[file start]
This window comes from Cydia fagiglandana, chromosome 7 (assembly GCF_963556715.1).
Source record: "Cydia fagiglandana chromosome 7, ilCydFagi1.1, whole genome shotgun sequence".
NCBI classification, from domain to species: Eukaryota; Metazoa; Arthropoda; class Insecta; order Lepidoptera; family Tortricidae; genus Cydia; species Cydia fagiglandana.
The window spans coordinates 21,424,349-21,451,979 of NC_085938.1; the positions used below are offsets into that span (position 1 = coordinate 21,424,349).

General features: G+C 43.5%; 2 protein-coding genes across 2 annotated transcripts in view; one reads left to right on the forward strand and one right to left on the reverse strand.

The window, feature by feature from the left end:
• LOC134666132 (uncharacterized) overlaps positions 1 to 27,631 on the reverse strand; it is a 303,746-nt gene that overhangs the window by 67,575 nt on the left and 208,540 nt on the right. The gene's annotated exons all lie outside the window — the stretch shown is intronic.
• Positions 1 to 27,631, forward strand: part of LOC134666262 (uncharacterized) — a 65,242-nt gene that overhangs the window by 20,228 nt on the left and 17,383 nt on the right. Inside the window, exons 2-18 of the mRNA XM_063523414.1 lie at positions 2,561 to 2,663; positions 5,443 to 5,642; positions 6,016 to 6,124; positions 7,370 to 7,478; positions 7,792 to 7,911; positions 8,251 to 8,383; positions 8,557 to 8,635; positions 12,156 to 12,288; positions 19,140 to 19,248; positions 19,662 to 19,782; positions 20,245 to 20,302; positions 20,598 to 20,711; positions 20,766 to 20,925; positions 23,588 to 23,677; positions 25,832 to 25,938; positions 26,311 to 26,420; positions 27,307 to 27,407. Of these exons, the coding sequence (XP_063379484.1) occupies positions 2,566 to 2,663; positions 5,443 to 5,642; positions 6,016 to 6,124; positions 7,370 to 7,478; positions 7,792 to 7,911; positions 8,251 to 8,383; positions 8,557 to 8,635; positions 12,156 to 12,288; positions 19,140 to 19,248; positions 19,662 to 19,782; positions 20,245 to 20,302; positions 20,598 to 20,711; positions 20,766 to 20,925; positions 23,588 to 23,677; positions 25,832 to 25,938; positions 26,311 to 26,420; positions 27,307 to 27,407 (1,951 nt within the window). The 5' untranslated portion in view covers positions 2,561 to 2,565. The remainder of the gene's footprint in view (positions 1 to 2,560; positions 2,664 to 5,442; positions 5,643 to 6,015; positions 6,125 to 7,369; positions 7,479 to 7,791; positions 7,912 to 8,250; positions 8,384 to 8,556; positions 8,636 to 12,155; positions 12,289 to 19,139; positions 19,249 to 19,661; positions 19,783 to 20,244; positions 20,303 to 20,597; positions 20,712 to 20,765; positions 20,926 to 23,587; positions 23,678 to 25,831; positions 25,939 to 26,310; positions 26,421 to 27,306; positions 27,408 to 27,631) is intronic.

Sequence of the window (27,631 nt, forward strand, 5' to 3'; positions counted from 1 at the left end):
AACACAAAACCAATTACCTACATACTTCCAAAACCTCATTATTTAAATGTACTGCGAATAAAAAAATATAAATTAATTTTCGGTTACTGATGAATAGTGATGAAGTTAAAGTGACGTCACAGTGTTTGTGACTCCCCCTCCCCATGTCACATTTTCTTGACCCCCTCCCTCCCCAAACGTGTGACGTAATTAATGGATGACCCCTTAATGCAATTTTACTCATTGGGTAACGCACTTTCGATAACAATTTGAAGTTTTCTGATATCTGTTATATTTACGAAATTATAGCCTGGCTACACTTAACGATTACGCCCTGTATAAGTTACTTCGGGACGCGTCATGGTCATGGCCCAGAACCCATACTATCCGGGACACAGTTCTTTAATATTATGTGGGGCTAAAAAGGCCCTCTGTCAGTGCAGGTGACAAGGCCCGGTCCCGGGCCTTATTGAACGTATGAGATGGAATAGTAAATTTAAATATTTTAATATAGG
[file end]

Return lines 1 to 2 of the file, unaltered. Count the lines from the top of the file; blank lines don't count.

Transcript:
This window comes from Cydia fagiglandana, chromosome 7 (assembly GCF_963556715.1).
Source record: "Cydia fagiglandana chromosome 7, ilCydFagi1.1, whole genome shotgun sequence".